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September 20, 2016

The Authors of The DevOps Handbook

By IT Revolution

An amazing group of co-authors to tackle this topic

I have never learned as much during any project than researching and writing The DevOps Handbook. And so much of that learning was from my fellow coauthors.

I love the saying, “You’re only as smart as the top five people you hang out with.” Writing a book is like so many things in life, where the outcomes are a function of who our collaborators are. And it seems impossible for me to overstate how much I’ve learned from them.

And holy cow, what a bunch of amazing collaborators I’ve had on The DevOps Handbook journey!  Many of you may already know who Jez Humble, Patrick Debois, and John Willis are… but even for those who are familiar with their work, I’m hoping that I’ll share something about them that may surprise you!

ALL RIGHTS RESERVED foto: Ton Hendriks

I first met Patrick Debois at the 2010 DevOpsDays in the U.S., which was held on the LinkedIn campus in Mountain View, California. Among his many claims to fame, Patrick hosted a “birds of a feather” session at a 2007 Agile conference, trying to find other people who were applying Agile principles to operations work. Although Andrew Shafer was the only person who showed up, that conversation led to Patrick creating an entire two-day conference in 2009 in Ghent, Belgium that they called “DevOpsDays.” By doing so, he coined the term devops that has since entered our vocabulary.

When I first met Patrick, it was so clear to me that he was not only brilliant, but also a boundary-spanner — although he came from a development background, he was equally comfortable talking about the goals and aspirations (as well as the trials and suffering) of operations, support, and even marketing. I’ve always believed that communities often reflect the cues of their leaders, and I think that’s why there is so much humility, curiosity, and candor in the DevOps community. So much of that comes straight from Patrick, all the way from the beginning.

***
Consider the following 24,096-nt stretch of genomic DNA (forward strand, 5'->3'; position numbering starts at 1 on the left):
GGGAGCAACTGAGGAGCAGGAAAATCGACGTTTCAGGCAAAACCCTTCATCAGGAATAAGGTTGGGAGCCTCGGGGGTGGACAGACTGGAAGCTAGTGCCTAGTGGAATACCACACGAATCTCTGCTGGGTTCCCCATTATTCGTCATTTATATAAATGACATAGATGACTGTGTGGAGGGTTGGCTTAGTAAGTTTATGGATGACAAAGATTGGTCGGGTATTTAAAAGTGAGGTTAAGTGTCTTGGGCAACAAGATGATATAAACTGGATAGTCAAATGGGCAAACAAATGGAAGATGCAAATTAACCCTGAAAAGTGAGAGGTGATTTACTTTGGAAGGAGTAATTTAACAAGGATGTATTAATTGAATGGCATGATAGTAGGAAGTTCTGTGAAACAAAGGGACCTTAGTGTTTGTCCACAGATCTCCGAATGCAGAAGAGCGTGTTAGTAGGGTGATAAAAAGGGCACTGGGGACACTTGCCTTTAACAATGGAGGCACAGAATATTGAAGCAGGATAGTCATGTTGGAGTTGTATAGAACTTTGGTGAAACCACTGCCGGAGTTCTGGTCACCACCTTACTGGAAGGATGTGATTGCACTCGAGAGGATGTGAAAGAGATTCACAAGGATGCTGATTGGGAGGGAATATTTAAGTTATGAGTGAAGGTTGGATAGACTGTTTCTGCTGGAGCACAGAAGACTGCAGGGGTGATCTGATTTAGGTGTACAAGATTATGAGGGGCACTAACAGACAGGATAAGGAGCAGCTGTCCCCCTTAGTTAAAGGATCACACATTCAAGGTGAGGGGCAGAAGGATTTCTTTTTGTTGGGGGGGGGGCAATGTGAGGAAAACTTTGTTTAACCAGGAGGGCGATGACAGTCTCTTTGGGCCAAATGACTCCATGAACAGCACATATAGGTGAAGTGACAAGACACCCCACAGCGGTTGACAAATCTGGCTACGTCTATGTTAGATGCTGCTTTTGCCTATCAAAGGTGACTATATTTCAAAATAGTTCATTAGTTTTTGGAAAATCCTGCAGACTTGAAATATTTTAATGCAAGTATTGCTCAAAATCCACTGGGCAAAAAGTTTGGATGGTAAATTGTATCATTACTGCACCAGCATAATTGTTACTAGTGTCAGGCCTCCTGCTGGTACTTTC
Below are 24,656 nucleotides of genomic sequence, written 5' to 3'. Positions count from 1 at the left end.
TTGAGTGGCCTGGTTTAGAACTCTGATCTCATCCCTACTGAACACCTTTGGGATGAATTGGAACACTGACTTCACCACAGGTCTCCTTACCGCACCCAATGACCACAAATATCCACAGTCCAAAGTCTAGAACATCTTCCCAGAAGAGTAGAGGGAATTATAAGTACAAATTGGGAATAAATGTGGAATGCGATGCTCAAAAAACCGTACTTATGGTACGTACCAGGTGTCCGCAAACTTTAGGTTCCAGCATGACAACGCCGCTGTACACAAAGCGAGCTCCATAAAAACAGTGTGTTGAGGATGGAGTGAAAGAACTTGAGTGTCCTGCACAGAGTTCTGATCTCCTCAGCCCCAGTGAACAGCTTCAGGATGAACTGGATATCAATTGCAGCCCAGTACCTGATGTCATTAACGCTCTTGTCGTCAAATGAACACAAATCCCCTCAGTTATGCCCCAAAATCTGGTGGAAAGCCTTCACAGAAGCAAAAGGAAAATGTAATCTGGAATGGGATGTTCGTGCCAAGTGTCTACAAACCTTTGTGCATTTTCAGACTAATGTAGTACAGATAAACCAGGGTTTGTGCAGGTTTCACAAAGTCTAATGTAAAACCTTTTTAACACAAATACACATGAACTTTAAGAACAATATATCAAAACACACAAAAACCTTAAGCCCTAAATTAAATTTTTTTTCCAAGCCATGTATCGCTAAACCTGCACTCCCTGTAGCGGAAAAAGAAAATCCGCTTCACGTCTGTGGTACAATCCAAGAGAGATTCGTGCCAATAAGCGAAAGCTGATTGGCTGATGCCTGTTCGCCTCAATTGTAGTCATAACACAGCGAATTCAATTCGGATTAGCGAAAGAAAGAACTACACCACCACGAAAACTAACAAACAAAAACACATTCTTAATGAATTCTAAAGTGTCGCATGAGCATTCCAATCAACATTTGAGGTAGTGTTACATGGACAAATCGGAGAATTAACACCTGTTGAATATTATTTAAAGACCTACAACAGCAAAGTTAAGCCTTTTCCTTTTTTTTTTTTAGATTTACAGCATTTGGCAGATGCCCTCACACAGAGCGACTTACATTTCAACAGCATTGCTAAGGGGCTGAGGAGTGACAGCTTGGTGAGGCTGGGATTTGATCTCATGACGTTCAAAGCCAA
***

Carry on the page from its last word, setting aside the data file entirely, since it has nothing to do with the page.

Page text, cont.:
John WillisJohn Willis was also present at that first famous 2009 DevOpsDays in Ghent, getting himself invited after he heard Andrew Shafer talk about it on a Redmonk podcast with Israel Gat and Michael Cote. Previously, John had spent decades in operations and configuration management, having served as the VP of Services for Chef.

I got my first chance to collaborate with John Willis as I was finishing up The Phoenix Project — he reviewed many of draft manuscripts, and after reading each one, he would send me back pages and pages of scholarly critiques and comments, many with extensive citations. Like me, John self-identifies most as an Ops person, but he is equally at home discussing development practices and philosophy such as Agile, continuous integration and delivery. His startup was recently acquired by Docker, and he’s been on the programming committee of the DevOps Enterprise Summit from the very beginning.

jezJez Humble co-authored the famous book Continuous Delivery, which described how to extend the development concepts of continuous build, test, and integration into the the world of operations, in the form of continuous delivery and deployment. He later co-authored the book Lean Enterprise that widened the field of view to the “fuzzy front end” of product and portfolio management, as well as how to improve operational and customer outcomes.

Like John and Patrick, Jez also provided fantastic feedback for The Phoenix Project. But I got to collaborate with him on the 2013 State of DevOps Report that we did with Puppet Labs, where we surveyed over 4,000 practitioners, giving us our first glimpse at how high-performing organizations using DevOp principles and practices were massively outperforming their peers. We just finished our fourth year of that continuing collaboration (having added Dr. Nicole Forsgren to the team two years ago), and that data set now encompasses over 26,000 respondents, making it the largest ongoing study of its kind.

Wow, it’s really tough trying to condense these three amazing people into two paragraphs (which was supposed to be only one paragraph!).  

To give you an even better glimpse into these three amazing people, I’ve written a blog post with a “highlights reel,” showing off my favorite videos of them, as well as some of their writings that hold special meaning to me.

This post just barely scratches the surface of what makes these three people the perfect cohort for writing The DevOps Handbook.

- About The Authors
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IT Revolution

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